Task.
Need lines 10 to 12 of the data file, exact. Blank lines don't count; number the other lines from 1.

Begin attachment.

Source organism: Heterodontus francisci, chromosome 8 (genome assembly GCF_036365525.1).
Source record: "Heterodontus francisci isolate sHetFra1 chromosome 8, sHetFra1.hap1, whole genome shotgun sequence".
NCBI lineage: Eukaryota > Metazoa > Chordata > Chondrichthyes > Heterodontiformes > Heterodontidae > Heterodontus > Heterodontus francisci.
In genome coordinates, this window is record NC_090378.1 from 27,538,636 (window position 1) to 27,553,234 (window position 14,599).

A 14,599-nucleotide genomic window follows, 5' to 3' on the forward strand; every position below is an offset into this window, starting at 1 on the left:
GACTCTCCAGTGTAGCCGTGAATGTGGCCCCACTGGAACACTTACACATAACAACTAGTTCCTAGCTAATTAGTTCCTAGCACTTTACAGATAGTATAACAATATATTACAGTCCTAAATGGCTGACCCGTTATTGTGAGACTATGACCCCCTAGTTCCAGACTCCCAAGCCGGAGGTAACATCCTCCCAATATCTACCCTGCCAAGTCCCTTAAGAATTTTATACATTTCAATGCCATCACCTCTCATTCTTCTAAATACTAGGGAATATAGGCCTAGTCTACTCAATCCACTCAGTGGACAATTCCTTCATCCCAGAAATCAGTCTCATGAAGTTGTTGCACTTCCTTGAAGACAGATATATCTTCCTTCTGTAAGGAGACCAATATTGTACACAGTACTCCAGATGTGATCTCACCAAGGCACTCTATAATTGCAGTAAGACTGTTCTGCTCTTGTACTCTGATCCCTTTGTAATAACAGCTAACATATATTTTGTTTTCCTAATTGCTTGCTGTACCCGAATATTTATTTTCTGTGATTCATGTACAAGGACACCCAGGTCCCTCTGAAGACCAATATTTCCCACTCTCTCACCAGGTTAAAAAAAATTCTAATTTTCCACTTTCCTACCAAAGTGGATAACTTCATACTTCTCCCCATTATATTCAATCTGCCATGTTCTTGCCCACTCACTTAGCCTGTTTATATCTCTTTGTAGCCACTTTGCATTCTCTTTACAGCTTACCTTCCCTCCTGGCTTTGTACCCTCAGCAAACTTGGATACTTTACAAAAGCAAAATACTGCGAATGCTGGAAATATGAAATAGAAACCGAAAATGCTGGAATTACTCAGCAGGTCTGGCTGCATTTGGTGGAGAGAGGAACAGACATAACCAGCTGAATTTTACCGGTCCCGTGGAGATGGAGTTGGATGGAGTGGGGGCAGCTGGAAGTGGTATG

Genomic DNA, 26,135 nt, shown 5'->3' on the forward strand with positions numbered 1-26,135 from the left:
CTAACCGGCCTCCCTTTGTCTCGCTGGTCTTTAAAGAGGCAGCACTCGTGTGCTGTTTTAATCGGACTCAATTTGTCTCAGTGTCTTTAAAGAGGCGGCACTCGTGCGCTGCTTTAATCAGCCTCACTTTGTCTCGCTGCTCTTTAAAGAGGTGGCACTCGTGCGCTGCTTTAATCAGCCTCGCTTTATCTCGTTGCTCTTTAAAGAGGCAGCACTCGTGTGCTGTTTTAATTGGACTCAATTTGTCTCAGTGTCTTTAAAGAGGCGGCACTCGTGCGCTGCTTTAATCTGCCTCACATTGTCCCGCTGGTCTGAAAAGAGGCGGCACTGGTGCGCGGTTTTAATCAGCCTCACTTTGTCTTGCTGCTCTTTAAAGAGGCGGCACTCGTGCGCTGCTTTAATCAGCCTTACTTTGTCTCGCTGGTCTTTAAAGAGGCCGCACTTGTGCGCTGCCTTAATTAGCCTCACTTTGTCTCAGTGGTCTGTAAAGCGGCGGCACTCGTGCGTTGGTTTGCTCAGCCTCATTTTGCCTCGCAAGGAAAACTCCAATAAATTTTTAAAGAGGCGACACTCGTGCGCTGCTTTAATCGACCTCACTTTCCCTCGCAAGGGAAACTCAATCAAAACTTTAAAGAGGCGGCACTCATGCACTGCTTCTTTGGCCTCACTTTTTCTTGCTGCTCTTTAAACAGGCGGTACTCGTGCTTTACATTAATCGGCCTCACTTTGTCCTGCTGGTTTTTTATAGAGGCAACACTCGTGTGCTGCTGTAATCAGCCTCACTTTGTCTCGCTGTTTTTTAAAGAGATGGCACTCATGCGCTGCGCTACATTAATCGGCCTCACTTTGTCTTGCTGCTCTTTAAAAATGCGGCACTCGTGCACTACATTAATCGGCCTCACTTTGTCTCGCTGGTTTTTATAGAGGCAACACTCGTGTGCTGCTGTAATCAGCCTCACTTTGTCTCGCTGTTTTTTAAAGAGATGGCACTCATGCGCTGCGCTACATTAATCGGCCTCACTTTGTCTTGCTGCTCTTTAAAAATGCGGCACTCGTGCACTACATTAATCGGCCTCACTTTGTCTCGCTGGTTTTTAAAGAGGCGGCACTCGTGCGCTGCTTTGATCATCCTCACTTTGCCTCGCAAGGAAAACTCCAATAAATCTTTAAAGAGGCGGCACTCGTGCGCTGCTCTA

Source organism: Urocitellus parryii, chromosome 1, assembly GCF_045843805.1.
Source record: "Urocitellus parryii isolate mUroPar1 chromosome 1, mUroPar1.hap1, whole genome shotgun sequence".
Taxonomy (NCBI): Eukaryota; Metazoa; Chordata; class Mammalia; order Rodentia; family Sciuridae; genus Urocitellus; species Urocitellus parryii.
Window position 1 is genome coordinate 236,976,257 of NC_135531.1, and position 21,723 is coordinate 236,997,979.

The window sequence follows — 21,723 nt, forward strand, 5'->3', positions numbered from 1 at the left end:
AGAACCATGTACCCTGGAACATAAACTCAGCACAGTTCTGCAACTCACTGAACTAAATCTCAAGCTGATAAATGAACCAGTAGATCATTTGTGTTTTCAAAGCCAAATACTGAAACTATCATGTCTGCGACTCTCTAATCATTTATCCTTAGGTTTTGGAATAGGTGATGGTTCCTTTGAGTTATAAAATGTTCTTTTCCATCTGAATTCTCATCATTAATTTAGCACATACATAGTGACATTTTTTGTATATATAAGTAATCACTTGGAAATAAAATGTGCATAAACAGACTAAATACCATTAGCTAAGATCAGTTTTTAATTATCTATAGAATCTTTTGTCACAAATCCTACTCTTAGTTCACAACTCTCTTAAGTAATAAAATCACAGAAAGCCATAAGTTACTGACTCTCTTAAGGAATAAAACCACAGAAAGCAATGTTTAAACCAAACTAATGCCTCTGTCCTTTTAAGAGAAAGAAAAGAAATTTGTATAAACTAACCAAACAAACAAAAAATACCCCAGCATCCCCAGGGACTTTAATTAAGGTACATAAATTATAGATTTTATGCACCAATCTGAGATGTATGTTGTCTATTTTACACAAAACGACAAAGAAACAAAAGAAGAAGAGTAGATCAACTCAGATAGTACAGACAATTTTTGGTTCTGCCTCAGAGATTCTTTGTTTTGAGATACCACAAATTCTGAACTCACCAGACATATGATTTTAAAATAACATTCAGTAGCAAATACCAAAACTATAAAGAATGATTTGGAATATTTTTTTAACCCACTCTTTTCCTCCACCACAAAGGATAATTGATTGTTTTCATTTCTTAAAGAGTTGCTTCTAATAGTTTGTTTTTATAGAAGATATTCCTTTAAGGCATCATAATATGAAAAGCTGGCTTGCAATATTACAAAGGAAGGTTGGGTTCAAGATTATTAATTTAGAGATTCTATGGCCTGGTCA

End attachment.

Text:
Source record: "Urocitellus parryii isolate mUroPar1 chromosome 1, mUroPar1.hap1, whole genome shotgun sequence".
Taxonomy (NCBI): Eukaryota; Metazoa; Chordata; class Mammalia; order Rodentia; family Sciuridae; genus Urocitellus; species Urocitellus parryii.
Window position 1 is genome coordinate 236,976,257 of NC_135531.1, and position 21,723 is coordinate 236,997,979.